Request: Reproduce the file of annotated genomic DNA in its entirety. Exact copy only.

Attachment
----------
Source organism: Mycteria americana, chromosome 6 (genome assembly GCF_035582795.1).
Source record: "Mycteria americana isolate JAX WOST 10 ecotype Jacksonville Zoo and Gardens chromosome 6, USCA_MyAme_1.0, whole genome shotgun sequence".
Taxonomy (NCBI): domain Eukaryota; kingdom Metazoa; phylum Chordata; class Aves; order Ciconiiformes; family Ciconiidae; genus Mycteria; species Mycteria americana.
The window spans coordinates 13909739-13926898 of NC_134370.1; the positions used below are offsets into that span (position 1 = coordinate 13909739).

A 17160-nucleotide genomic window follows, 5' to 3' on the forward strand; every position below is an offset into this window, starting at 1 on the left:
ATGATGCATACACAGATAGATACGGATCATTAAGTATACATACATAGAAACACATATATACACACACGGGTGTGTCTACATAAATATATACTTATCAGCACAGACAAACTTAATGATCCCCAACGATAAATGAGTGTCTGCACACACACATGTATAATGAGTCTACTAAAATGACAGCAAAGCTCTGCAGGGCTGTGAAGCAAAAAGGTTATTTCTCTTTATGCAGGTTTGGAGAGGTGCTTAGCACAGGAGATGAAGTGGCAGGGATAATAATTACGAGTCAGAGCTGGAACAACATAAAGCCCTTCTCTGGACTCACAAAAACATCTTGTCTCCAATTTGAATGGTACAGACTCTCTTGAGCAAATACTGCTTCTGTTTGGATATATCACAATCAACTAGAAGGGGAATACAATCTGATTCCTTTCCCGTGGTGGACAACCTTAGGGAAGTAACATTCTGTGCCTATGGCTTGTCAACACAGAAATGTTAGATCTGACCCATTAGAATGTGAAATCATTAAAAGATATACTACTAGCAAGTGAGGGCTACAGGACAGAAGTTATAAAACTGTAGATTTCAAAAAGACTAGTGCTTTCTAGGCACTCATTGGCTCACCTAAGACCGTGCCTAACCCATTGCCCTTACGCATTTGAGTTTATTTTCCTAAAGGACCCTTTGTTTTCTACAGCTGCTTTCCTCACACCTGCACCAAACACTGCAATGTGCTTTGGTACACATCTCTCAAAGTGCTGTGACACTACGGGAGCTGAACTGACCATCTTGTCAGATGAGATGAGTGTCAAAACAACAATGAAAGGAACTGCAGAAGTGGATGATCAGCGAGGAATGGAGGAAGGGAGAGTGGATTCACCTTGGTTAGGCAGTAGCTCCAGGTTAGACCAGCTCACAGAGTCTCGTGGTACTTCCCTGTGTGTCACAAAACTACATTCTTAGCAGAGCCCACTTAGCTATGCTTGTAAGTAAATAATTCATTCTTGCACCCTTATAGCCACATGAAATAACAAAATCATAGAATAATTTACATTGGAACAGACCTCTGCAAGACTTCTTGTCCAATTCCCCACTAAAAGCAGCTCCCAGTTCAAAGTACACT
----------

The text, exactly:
Source organism: Mycteria americana, chromosome 6 (genome assembly GCF_035582795.1).
Source record: "Mycteria americana isolate JAX WOST 10 ecotype Jacksonville Zoo and Gardens chromosome 6, USCA_MyAme_1.0, whole genome shotgun sequence".
Taxonomy (NCBI): domain Eukaryota; kingdom Metazoa; phylum Chordata; class Aves; order Ciconiiformes; family Ciconiidae; genus Mycteria; species Mycteria americana.
The window spans coordinates 13909739-13926898 of NC_134370.1; the positions used below are offsets into that span (position 1 = coordinate 13909739).

A 17160-nucleotide genomic window follows, 5' to 3' on the forward strand; every position below is an offset into this window, starting at 1 on the left:
ATGATGCATACACAGATAGATACGGATCATTAAGTATACATACATAGAAACACATATATACACACACGGGTGTGTCTACATAAATATATACTTATCAGCACAGACAAACTTAATGATCCCCAACGATAAATGAGTGTCTGCACACACACATGTATAATGAGTCTACTAAAATGACAGCAAAGCTCTGCAGGGCTGTGAAGCAAAAAGGTTATTTCTCTTTATGCAGGTTTGGAGAGGTGCTTAGCACAGGAGATGAAGTGGCAGGGATAATAATTACGAGTCAGAGCTGGAACAACATAAAGCCCTTCTCTGGACTCACAAAAACATCTTGTCTCCAATTTGAATGGTACAGACTCTCTTGAGCAAATACTGCTTCTGTTTGGATATATCACAATCAACTAGAAGGGGAATACAATCTGATTCCTTTCCCGTGGTGGACAACCTTAGGGAAGTAACATTCTGTGCCTATGGCTTGTCAACACAGAAATGTTAGATCTGACCCATTAGAATGTGAAATCATTAAAAGATATACTACTAGCAAGTGAGGGCTACAGGACAGAAGTTATAAAACTGTAGATTTCAAAAAGACTAGTGCTTTCTAGGCACTCATTGGCTCACCTAAGACCGTGCCTAACCCATTGCCCTTACGCATTTGAGTTTATTTTCCTAAAGGACCCTTTGTTTTCTACAGCTGCTTTCCTCACACCTGCACCAAACACTGCAATGTGCTTTGGTACACATCTCTCAAAGTGCTGTGACACTACGGGAGCTGAACTGACCATCTTGTCAGATGAGATGAGTGTCAAAACAACAATGAAAGGAACTGCAGAAGTGGATGATCAGCGAGGAATGGAGGAAGGGAGAGTGGATTCACCTTGGTTAGGCAGTAGCTCCAGGTTAGACCAGCTCACAGAGTCTCGTGGTACTTCCCTGTGTGTCACAAAACTACATTCTTAGCAGAGCCCACTTAGCTATGCTTGTAAGTAAATAATTCATTCTTGCACCCTTATAGCCACATGAAATAACAAAATCATAGAATAATTTACATTGGAACAGACCTCTGCAAGACTTCTTGTCCAATTCCCCACTAAAAGCAGCTCCCAGTTCAAAGTACACT